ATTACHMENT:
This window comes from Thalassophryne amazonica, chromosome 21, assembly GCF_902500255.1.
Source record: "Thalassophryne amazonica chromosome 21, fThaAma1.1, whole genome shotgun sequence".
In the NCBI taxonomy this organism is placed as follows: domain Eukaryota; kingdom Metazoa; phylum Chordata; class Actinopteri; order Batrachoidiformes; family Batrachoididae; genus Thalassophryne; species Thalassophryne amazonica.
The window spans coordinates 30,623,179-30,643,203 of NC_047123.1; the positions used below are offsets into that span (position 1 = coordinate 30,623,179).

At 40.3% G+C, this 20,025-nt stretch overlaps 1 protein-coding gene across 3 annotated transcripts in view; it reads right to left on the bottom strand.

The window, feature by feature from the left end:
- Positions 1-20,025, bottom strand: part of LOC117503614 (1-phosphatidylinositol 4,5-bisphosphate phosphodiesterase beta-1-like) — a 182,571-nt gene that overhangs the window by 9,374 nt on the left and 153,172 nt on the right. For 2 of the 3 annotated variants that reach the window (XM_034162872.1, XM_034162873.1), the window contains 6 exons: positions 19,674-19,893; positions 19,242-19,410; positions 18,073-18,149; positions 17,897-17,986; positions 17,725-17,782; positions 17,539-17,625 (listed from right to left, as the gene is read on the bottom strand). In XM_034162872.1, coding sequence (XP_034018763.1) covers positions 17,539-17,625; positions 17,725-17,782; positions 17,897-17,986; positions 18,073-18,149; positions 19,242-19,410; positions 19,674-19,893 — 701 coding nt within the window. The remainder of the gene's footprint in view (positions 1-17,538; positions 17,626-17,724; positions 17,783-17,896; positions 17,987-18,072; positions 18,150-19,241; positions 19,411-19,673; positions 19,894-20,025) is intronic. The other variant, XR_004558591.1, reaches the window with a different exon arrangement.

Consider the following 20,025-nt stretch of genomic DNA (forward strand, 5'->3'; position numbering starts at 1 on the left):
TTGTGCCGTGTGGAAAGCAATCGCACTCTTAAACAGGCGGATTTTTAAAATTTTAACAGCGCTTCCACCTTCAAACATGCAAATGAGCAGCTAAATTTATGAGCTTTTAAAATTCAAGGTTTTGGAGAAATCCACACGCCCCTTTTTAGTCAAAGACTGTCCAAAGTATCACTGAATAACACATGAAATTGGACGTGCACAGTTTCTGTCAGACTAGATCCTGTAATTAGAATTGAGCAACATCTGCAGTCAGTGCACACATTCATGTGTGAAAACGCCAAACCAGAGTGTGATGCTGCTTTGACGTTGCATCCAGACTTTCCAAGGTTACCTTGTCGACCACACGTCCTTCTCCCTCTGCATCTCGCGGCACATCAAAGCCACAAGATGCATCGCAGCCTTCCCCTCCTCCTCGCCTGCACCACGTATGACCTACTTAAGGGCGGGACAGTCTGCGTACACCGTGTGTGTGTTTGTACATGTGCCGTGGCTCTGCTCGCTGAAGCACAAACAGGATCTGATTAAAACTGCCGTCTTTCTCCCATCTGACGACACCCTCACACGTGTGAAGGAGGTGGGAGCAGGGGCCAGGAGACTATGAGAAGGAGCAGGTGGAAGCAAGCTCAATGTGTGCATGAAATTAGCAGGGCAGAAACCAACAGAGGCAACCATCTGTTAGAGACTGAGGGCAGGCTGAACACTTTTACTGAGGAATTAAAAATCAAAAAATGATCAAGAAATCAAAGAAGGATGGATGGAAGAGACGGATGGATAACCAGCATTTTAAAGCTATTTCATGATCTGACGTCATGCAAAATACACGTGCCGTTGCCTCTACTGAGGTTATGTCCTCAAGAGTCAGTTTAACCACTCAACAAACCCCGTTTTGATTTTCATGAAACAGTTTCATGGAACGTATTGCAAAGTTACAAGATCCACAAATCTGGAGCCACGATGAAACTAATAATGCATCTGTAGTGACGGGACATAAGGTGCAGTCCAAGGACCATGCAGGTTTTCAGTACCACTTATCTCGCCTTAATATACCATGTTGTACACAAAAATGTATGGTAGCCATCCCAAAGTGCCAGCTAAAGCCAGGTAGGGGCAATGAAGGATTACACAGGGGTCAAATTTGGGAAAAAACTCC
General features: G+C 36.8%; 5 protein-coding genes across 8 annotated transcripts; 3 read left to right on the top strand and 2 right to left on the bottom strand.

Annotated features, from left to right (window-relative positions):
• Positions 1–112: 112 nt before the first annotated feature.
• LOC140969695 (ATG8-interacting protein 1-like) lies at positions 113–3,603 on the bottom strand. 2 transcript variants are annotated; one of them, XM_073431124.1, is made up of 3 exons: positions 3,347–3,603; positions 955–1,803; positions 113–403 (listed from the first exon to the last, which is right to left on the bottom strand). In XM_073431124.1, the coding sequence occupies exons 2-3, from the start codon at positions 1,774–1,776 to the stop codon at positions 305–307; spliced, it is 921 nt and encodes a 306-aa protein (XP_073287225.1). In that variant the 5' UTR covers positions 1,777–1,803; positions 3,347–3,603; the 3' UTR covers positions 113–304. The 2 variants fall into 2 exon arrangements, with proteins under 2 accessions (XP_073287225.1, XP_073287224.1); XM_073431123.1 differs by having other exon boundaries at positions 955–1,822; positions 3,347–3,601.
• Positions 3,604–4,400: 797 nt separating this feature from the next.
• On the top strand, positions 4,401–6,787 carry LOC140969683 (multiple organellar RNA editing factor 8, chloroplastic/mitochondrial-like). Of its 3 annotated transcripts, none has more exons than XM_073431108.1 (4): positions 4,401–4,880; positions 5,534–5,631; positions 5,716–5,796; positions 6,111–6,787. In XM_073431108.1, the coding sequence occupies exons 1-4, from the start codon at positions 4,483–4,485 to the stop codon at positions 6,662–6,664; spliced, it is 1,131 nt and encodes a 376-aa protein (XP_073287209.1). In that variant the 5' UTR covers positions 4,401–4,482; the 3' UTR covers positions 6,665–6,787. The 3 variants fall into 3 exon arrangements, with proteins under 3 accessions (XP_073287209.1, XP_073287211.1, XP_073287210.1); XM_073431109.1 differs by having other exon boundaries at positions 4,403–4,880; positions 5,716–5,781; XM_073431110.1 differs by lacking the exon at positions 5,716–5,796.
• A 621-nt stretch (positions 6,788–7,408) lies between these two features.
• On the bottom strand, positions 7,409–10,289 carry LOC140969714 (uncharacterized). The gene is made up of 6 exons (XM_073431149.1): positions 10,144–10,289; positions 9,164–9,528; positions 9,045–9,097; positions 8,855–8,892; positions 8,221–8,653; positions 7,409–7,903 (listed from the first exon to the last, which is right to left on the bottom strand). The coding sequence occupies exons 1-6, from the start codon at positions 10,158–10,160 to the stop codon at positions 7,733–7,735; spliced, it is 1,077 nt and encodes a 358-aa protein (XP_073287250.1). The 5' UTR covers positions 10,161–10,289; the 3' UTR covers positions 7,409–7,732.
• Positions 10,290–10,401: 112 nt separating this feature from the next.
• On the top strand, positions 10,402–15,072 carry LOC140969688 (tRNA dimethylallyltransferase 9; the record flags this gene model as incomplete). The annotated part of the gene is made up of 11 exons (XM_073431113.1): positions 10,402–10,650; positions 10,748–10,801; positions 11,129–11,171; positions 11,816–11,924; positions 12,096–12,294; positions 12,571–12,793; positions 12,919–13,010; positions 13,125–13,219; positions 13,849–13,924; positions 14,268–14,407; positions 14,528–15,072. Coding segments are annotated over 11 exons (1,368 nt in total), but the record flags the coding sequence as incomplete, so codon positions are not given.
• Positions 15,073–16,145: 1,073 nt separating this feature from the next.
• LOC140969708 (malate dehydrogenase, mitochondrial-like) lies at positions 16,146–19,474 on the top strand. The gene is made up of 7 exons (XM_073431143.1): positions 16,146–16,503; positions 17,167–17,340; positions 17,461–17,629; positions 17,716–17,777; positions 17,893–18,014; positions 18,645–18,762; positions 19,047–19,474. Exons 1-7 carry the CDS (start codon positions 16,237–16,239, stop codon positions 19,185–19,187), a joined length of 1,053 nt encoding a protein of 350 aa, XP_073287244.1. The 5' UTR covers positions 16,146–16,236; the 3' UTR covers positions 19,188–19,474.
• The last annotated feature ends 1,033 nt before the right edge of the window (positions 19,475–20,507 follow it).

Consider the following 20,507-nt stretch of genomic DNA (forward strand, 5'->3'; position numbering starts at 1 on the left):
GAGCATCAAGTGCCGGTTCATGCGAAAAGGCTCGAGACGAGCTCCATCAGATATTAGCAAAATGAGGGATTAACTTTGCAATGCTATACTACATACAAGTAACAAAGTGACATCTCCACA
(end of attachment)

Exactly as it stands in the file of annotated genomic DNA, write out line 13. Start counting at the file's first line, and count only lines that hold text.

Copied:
• LOC140969695 (ATG8-interacting protein 1-like) lies at positions 113–3,603 on the bottom strand. 2 transcript variants are annotated; one of them, XM_073431124.1, is made up of 3 exons: positions 3,347–3,603; positions 955–1,803; positions 113–403 (listed from the first exon to the last, which is right to left on the bottom strand). In XM_073431124.1, the coding sequence occupies exons 2-3, from the start codon at positions 1,774–1,776 to the stop codon at positions 305–307; spliced, it is 921 nt and encodes a 306-aa protein (XP_073287225.1). In that variant the 5' UTR covers positions 1,777–1,803; positions 3,347–3,603; the 3' UTR covers positions 113–304. The 2 variants fall into 2 exon arrangements, with proteins under 2 accessions (XP_073287225.1, XP_073287224.1); XM_073431123.1 differs by having other exon boundaries at positions 955–1,822; positions 3,347–3,601.